Looking for something really different this weekend, check out the offering now until Sunday night at the always provocative Redcat theatre downtown L.A.
Tucked modestly as if an architectural after thought beneath the provocatively designed Disney Hall, the Redcat arguably is the premiere venue for cutting edge stage arts in L.A., and I would add presumptuously, also internationally, as I comment on public radio 99.1 KBU and websites everywhere.
Indeed, this weekend stage production entitled “Kamp” by the Dutch theatrical group Hotel Modern just might be for some too provocative, perhaps numbing, but for me compelling. The Paris newspaper Le Monde, declared it “an extraordinary and overwhelming spectacle.”
As described in an advance from the Redcat, “Hotel Modern makes the unimaginable imaginable;” a handcrafted scale model of a city built for mass murder, Auschwitz, and a setting for a wordless object theatre acted out under a video projection of live footage.
And where else would one expect to see and experience such theater but at the Redcat. Founded by Cal Arts , the Santa Clarita based school describes Redcat as its downtown center for innovative visual, performing and media arts, a home for diverse artists and audiences.
Redcat’s Mark Murphy adds with pride that the center is a place where “artists can open the mind and soul to help us comprehend beauty as well as atrocity.” Quoted is the German philosopher, Goethe, “ art is a mediator of the unspeakable.”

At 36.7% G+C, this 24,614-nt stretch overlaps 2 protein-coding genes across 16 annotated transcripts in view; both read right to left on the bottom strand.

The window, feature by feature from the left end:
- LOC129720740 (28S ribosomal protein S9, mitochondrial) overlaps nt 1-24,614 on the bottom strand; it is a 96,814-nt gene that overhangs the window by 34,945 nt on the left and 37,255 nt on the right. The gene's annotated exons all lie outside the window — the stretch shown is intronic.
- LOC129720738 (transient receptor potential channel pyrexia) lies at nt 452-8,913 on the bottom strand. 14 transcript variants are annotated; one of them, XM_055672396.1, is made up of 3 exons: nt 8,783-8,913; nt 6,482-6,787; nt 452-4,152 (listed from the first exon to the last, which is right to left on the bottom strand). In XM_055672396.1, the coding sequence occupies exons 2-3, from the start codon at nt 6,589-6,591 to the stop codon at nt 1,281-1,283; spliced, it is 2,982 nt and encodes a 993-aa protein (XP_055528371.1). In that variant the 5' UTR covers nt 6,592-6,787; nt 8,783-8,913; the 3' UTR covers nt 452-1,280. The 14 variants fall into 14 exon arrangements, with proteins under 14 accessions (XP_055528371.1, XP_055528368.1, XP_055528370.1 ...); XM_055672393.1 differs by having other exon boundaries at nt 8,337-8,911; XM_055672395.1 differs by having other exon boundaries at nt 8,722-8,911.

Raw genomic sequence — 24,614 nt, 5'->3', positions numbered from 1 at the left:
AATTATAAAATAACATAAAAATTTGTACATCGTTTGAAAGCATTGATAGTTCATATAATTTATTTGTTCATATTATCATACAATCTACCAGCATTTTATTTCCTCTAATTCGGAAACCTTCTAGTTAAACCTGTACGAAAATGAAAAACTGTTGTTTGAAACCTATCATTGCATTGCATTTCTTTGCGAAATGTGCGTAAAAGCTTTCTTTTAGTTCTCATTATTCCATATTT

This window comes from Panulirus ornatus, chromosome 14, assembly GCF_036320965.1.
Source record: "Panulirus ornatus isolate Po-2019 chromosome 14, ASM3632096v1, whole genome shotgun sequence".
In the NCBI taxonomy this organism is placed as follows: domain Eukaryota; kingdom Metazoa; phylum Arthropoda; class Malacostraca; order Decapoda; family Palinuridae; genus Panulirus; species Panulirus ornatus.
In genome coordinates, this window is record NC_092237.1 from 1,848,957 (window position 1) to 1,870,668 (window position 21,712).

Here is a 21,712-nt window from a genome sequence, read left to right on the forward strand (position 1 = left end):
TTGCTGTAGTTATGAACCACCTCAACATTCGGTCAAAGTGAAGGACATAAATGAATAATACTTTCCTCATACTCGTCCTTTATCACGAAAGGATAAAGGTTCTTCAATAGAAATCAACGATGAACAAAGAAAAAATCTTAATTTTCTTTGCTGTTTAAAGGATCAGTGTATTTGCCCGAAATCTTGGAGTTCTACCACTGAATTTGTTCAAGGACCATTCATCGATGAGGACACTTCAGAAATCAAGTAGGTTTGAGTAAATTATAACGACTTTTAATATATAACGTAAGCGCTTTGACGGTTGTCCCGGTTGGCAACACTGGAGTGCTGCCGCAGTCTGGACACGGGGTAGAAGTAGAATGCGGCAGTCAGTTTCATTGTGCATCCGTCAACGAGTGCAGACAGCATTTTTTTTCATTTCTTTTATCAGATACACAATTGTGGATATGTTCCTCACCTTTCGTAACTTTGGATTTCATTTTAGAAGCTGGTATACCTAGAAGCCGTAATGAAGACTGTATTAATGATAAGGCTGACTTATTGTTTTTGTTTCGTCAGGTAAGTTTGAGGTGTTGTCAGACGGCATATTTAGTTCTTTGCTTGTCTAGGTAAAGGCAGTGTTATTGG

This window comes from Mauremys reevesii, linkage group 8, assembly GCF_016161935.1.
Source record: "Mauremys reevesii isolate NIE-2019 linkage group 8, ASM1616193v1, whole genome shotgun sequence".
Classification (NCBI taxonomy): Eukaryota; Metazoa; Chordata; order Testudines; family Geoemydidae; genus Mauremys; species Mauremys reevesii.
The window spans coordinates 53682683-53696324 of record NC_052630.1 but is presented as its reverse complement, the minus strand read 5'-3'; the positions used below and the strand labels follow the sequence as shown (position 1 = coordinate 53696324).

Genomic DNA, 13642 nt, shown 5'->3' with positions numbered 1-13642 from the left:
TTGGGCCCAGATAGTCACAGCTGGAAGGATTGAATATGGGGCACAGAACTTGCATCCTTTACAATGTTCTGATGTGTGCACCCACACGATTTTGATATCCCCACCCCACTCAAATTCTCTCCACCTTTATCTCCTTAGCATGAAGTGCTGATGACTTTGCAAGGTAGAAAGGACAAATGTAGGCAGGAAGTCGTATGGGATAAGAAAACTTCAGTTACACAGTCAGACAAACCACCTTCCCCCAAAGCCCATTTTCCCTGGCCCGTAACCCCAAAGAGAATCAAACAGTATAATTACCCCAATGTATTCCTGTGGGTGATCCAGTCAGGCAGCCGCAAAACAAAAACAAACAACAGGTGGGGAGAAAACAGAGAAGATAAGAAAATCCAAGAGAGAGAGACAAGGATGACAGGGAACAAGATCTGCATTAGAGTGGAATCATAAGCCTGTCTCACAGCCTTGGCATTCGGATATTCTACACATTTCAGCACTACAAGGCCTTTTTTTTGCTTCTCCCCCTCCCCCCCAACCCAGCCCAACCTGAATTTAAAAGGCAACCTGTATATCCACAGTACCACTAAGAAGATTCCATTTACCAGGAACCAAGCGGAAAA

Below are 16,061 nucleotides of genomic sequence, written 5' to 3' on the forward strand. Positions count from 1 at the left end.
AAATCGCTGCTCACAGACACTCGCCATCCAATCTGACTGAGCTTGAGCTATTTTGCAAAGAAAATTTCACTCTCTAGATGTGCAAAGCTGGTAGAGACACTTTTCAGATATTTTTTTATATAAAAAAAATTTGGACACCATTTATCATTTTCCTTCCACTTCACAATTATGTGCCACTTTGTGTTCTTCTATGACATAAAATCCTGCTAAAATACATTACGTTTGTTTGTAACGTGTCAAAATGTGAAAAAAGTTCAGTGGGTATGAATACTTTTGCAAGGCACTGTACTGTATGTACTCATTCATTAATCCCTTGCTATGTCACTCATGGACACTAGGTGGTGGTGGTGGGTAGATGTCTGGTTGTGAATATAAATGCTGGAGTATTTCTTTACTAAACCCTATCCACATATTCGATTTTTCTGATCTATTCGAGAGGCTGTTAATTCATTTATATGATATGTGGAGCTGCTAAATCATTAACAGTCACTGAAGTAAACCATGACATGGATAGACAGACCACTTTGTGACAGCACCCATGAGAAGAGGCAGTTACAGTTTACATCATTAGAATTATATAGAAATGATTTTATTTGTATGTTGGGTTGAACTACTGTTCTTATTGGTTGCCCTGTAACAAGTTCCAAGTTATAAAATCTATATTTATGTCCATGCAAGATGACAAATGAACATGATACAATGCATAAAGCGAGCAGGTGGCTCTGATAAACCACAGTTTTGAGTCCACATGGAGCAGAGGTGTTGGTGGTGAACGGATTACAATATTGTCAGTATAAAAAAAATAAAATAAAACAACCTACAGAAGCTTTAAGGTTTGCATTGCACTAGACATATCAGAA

As a member of the ever-curious audience, and In the interest of public disclosure as a public radio commentator, the production of Kamp it is on my must list for personal and political reasons.
Meanwhile, as promised some observations about the current offering of Euripides’ BACCHAE , I attended last week at the Getty Villa in Malibu.
First, I love attending the productions at the Roman styled amphitheater, and over the years have looked forward to seeing the Greek tragedies appropriately performed there, especially in a contemporary vaudevillian style that is more easily digested, and fun.
And sure enough, Euripides’ drama of 2,500 years ago is for the most part engaging, as directed by Anne Bogart. But when a principal character delivers her interminable critical speech in her native Japanese, no matter with how emotionally, it lost me, and apparently the audience, and the production crashed.
Giving actors the freedom to express themselves in their native language might be worthy, but ultimately theater is about primarily connecting with the audience. Bogart’s Bacchae did not.